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Note A, p. <#>.---Mottoes.

[``It was in correcting the proof-sheets of this novel that Scott first took to equipping his chapters with mottoes of his own fabrication. On one occasion he happened to ask John Ballantyne, who was sitting by him, to hunt for a particular passage in Beaumont and Fletcher. John did as he was bid, but did not succeed in discovering the lines. ``Hang it, Johnnie,'' cried Scott, ``I believe I can make a motto sooner than you will find one.'' He did so accordingly; and from that hour, whenever memory failed to suggest an appropriate epigraph, he had recourse to the inexhaustible mines of ``old play'' or ``old ballad,'' to which we owe some of the most exquisite verses that ever flowed from his pen.''---_J. G. Lockhart._

See also the Introduction to ``Chronicles of the Canongate,'' vol. xix.]

Note B, p. <#>.---Sandy Gordon's Itinerarium.

[This well-known work, the ``Itinerarium Septentrionale, or a Journey thro' most of the Counties of Scotland, and those in the North of England,'' was published at London in 1727, folio. The author states, that in prosecuting his work he ``made a pretty laborious progress through almost every part of Scotland for three years successively.'' Gordon was a native of Aberdeenshire, and had previously spent some years in travelling abroad, probably as a tutor. He became Secretary to the London Society of Antiquaries in 1736. This office be resigned in 1741, and soon after went out to South Carolina with Governor Glen, where he obtained a considerable grant of land. On his death, about the year 1753, he is said to have left ``a handsome estate to his family.''---See _Literary Anecdotes of Bowyer,_ by John Nichols, vol. v., p. 329, etc.]

Note C, p. <#>.---Prtorium.

It may be worth while to mention that the incident of the supposed Prtorium actually happened to an antiquary of great learning and acuteness, Sir John Clerk of Penicuik, one of the Barons of the Scottish Court of Exchequer, and a parliamentary commissioner for arrangement of the Union between England and Scotland. As many of his writings show, Sir John was much attached to the study of Scottish antiquities. He had a small property in Dumfriesshire, near the Roman station on the hill called Burrenswark. Here he received the distinguished English antiquarian Roger Gale, and of course conducted him to see this remarkable spot, where the lords of the world have left such decisive marks of their martial labours.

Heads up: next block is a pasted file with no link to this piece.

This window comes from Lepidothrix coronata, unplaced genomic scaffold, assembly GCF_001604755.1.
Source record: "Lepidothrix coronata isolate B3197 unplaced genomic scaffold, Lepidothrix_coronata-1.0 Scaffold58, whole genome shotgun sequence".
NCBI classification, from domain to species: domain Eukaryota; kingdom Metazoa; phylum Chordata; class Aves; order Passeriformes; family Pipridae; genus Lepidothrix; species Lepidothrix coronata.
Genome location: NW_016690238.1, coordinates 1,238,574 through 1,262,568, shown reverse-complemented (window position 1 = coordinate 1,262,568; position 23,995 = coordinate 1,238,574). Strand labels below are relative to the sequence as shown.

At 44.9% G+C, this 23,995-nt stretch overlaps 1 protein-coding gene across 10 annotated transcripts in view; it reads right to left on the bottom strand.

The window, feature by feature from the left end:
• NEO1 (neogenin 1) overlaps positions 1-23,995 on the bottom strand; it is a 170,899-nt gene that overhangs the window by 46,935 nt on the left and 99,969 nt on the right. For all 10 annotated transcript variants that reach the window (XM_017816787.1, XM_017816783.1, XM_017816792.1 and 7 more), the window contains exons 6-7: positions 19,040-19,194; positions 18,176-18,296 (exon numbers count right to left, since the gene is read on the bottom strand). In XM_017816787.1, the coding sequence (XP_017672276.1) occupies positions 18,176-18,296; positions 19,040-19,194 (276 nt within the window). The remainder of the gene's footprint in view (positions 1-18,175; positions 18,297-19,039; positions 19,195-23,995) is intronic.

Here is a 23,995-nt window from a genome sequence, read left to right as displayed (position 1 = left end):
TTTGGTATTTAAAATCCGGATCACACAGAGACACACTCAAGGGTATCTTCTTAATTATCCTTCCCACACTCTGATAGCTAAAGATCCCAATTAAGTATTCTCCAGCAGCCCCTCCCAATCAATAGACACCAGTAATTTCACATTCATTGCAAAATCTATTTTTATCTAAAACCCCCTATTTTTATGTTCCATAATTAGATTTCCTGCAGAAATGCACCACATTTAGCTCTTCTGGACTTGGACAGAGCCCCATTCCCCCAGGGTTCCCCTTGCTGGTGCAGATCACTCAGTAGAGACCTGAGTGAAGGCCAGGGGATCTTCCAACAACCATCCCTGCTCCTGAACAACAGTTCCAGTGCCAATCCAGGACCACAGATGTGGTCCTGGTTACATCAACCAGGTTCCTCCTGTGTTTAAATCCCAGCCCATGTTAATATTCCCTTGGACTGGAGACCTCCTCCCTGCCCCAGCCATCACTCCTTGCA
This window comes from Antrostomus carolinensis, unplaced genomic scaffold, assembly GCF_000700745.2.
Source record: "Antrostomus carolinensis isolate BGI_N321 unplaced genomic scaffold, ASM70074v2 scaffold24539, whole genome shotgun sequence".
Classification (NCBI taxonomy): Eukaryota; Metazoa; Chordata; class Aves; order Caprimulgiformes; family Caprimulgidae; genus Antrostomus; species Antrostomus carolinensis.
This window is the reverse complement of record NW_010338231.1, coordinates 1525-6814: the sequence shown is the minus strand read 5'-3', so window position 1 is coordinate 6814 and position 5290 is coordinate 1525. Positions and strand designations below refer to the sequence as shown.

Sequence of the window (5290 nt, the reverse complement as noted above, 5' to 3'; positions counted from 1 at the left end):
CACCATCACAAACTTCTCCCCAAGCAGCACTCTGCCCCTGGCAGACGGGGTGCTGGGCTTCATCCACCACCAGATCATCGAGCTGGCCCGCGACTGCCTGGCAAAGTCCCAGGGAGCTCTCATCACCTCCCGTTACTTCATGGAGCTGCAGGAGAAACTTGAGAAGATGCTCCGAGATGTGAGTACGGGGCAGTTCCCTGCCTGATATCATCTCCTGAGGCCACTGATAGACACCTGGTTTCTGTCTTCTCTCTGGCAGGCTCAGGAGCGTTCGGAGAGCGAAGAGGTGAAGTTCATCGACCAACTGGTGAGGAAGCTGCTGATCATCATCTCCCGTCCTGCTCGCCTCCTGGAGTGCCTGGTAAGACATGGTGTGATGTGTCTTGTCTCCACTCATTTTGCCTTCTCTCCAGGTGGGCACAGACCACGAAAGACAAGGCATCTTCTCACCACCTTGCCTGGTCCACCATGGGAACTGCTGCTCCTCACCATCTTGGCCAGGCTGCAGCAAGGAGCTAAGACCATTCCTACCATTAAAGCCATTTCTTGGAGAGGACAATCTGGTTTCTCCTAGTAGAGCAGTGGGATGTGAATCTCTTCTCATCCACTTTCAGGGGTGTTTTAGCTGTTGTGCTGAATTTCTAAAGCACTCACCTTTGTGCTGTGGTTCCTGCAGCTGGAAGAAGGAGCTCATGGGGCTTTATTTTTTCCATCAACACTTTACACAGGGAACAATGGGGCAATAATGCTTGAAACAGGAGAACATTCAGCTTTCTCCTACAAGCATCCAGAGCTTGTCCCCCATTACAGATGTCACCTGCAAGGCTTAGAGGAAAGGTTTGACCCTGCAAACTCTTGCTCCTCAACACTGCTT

An aged shepherd whom they had used as a guide, or who had approached them from curiosity, listened with mouth agape to the dissertations on foss and vellum, ports _dextra, sinistra,_ and _decumana,_ which Sir John Clerk delivered _ex cathedra,_ and his learned visitor listened with the deference to the dignity of a connoisseur on his own ground. But when the cicerone proceeded to point out a small hillock near the centre of the enclosure as the Prtorium, Corydon's patience could hold no longer, and, like Edie Ochiltree, he forgot all reverence, and broke in with nearly the same words---``Prtorium here, Prtorium there, I made the bourock mysell with a flaughter-spade.'' The effect of this undeniable evidence on the two lettered sages may be left to the reader's imagination.

The late excellent and venerable John Clerk of Eldin, the celebrated author of _Naval Tactics,_ used to tell this story with glee, and being a younger son of Sir John's was perhaps present on the occasion.

Note D, p. <#>.---Mr. Rutherfurd's Dream